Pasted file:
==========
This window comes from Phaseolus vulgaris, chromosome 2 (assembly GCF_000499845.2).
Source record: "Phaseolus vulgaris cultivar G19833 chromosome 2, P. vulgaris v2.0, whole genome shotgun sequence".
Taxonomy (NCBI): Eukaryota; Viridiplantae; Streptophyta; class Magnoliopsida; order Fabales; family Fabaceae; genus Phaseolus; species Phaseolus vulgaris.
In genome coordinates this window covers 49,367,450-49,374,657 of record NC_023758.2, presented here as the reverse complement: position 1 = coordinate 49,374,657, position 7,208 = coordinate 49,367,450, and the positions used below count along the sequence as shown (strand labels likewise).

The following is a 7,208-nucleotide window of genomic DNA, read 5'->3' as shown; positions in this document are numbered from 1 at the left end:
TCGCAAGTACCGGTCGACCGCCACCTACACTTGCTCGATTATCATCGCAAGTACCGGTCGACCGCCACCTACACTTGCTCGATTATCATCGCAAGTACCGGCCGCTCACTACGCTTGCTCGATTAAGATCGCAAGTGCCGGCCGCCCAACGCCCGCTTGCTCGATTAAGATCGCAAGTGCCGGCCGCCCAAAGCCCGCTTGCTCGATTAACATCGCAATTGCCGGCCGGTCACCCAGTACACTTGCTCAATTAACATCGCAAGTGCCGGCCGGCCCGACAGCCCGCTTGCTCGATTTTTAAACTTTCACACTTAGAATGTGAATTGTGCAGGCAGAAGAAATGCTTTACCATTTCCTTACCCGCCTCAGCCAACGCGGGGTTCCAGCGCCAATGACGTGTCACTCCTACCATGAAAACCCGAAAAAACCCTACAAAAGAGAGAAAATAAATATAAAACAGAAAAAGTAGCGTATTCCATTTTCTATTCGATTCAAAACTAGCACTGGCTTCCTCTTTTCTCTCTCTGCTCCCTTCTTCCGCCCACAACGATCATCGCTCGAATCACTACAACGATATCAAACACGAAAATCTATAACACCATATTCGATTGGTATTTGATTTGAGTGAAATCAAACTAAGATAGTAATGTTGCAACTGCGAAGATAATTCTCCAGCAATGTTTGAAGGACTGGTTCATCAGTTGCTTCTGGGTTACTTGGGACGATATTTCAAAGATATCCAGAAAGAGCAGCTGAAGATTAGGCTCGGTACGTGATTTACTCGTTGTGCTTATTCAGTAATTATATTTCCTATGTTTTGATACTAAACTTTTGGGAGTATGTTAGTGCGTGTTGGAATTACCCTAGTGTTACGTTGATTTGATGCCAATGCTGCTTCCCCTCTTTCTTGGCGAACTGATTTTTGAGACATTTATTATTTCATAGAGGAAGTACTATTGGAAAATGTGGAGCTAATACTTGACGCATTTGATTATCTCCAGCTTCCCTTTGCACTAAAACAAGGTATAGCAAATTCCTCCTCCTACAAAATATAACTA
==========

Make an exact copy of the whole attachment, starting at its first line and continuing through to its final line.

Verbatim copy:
This window comes from Phaseolus vulgaris, chromosome 2 (assembly GCF_000499845.2).
Source record: "Phaseolus vulgaris cultivar G19833 chromosome 2, P. vulgaris v2.0, whole genome shotgun sequence".
Taxonomy (NCBI): Eukaryota; Viridiplantae; Streptophyta; class Magnoliopsida; order Fabales; family Fabaceae; genus Phaseolus; species Phaseolus vulgaris.
In genome coordinates this window covers 49,367,450-49,374,657 of record NC_023758.2, presented here as the reverse complement: position 1 = coordinate 49,374,657, position 7,208 = coordinate 49,367,450, and the positions used below count along the sequence as shown (strand labels likewise).

The following is a 7,208-nucleotide window of genomic DNA, read 5'->3' as shown; positions in this document are numbered from 1 at the left end:
TCGCAAGTACCGGTCGACCGCCACCTACACTTGCTCGATTATCATCGCAAGTACCGGTCGACCGCCACCTACACTTGCTCGATTATCATCGCAAGTACCGGCCGCTCACTACGCTTGCTCGATTAAGATCGCAAGTGCCGGCCGCCCAACGCCCGCTTGCTCGATTAAGATCGCAAGTGCCGGCCGCCCAAAGCCCGCTTGCTCGATTAACATCGCAATTGCCGGCCGGTCACCCAGTACACTTGCTCAATTAACATCGCAAGTGCCGGCCGGCCCGACAGCCCGCTTGCTCGATTTTTAAACTTTCACACTTAGAATGTGAATTGTGCAGGCAGAAGAAATGCTTTACCATTTCCTTACCCGCCTCAGCCAACGCGGGGTTCCAGCGCCAATGACGTGTCACTCCTACCATGAAAACCCGAAAAAACCCTACAAAAGAGAGAAAATAAATATAAAACAGAAAAAGTAGCGTATTCCATTTTCTATTCGATTCAAAACTAGCACTGGCTTCCTCTTTTCTCTCTCTGCTCCCTTCTTCCGCCCACAACGATCATCGCTCGAATCACTACAACGATATCAAACACGAAAATCTATAACACCATATTCGATTGGTATTTGATTTGAGTGAAATCAAACTAAGATAGTAATGTTGCAACTGCGAAGATAATTCTCCAGCAATGTTTGAAGGACTGGTTCATCAGTTGCTTCTGGGTTACTTGGGACGATATTTCAAAGATATCCAGAAAGAGCAGCTGAAGATTAGGCTCGGTACGTGATTTACTCGTTGTGCTTATTCAGTAATTATATTTCCTATGTTTTGATACTAAACTTTTGGGAGTATGTTAGTGCGTGTTGGAATTACCCTAGTGTTACGTTGATTTGATGCCAATGCTGCTTCCCCTCTTTCTTGGCGAACTGATTTTTGAGACATTTATTATTTCATAGAGGAAGTACTATTGGAAAATGTGGAGCTAATACTTGACGCATTTGATTATCTCCAGCTTCCCTTTGCACTAAAACAAGGTATAGCAAATTCCTCCTCCTACAAAATATAACTA